Chucho Valdes on Turning 80 & Planning Tour
Born Dionisio Jesús Valdés Rodríguez, but known to all as Chucho, Valdés’ first teacher was his father, Cuban piano legend Bebo Valdés. With the incredibly influential group Irakere, Valdés pioneered contemporary Afro-Cuban jazz and broke a long silence among Cuban groups in the United States when the group won a Grammy Award in 1980. Valdés has since won a total of six Grammys and four Latin Grammys, as well as the Latin Recording Academy Award of Excellence.
Valdés admits family plans for his birthday are always a surprise, but the public celebration is scheduled for November 5, when he will present his new work “The Creation” at the Adrienne Arscht Center in Miami. Inspired by the saints and stories of the Afro-Cuban religion commonly known as Santería, “La Création” will also be performed in November at the Philharmonie de Paris and at the Barcelona Jazz Festival.
In an interview a few days before his birthday from his home in South Florida, Valdés recalls learning about jazz on shortwave radio, the groundbreaking success of Irakere, teaching master classes on Zoom and the role of education or nature in musical genius.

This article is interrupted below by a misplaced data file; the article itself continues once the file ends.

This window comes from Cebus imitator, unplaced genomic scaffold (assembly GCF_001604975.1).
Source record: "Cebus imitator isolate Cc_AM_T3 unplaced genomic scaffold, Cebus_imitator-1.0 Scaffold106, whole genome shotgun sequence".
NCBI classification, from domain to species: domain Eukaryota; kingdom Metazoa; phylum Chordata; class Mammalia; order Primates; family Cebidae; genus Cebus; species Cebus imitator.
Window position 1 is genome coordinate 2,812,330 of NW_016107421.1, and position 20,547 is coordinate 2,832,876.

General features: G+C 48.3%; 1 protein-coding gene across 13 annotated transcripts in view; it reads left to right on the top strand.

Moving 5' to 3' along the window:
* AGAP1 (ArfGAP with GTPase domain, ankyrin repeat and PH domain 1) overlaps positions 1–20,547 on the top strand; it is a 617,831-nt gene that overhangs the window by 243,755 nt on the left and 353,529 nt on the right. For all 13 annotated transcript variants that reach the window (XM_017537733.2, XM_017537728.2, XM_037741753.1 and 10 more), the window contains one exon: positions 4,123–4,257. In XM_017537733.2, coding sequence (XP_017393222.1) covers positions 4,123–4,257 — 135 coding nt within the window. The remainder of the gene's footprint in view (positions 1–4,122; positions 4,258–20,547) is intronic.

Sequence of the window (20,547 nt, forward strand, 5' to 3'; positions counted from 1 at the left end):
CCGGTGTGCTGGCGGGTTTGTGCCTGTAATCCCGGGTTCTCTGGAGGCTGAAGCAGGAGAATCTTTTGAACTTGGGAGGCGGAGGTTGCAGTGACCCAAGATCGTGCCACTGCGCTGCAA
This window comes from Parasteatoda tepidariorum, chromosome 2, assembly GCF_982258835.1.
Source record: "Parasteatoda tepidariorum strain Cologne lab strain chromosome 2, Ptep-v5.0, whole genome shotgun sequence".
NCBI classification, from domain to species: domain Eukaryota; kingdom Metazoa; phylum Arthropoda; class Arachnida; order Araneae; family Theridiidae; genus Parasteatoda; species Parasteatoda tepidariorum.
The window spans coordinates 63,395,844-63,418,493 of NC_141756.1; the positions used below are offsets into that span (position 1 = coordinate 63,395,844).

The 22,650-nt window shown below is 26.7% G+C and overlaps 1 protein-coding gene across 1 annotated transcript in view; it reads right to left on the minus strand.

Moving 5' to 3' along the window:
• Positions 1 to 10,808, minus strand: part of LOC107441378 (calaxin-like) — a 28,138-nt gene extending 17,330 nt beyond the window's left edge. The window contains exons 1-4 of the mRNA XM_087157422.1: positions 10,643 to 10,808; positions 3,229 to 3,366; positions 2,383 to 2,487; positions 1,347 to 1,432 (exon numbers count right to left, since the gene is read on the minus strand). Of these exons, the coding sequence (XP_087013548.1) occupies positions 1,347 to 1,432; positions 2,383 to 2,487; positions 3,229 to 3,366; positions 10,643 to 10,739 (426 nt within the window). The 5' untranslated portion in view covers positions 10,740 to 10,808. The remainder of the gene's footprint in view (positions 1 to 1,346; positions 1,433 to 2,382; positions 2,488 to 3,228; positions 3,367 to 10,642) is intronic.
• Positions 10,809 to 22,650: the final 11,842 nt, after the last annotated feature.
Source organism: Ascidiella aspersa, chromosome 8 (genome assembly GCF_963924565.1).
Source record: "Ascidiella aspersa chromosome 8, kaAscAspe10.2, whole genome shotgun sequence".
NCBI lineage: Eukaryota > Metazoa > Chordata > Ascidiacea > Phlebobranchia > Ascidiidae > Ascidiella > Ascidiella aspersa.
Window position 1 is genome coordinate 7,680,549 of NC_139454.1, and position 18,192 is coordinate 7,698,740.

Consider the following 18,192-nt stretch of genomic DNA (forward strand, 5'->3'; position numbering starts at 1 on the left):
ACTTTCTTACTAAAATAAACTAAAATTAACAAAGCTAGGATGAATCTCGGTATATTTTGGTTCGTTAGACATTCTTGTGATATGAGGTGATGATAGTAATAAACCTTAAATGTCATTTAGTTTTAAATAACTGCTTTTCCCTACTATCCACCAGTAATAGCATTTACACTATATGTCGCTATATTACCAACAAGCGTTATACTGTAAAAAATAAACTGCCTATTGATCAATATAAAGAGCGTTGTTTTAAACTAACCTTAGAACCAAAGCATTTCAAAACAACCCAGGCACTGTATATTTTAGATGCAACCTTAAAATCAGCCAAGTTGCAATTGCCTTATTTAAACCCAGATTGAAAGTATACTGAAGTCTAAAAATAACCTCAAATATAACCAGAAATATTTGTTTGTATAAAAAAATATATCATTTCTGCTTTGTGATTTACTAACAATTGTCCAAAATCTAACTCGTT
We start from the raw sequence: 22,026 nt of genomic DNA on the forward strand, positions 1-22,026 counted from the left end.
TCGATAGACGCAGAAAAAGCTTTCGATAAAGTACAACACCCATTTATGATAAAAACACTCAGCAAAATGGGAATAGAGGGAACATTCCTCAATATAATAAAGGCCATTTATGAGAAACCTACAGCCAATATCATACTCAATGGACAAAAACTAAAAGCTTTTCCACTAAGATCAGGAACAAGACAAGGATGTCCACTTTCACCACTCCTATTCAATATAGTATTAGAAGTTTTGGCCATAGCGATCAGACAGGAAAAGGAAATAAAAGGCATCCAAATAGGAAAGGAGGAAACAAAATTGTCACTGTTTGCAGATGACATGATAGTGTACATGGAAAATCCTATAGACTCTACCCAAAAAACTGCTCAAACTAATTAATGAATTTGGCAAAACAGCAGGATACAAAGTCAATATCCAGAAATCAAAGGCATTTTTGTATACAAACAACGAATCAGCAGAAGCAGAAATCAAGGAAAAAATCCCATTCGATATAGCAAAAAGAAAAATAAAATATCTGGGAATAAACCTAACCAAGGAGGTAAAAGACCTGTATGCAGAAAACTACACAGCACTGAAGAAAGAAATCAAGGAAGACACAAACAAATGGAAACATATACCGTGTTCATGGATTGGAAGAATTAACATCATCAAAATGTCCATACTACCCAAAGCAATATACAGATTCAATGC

Just a few weeks after your birthday, you will create your new work, “The Creation”. at the Arscht Center in Miami. You called it your masterpiece; Why?
I think this is my most important musical work, because it brings together everything I have learned in my life, and now is the perfect time to debut. It goes a lot further than anything I have done so far.
It uses many songs sung to different saints in the Yoruba language, and some in Spanish, merged with jazz, African music, pure Caribbean rhythms and blues. It describes how music has influenced and evolved not only in Cuba, but throughout the Afro-Caribbean region, and also in South America and, of course, in African-American music as well.
He stages my quartet, the three musicians who play the batá [the sacred, hourglass-shaped drums played at Afro-Cuban religious ceremonies] and a large group.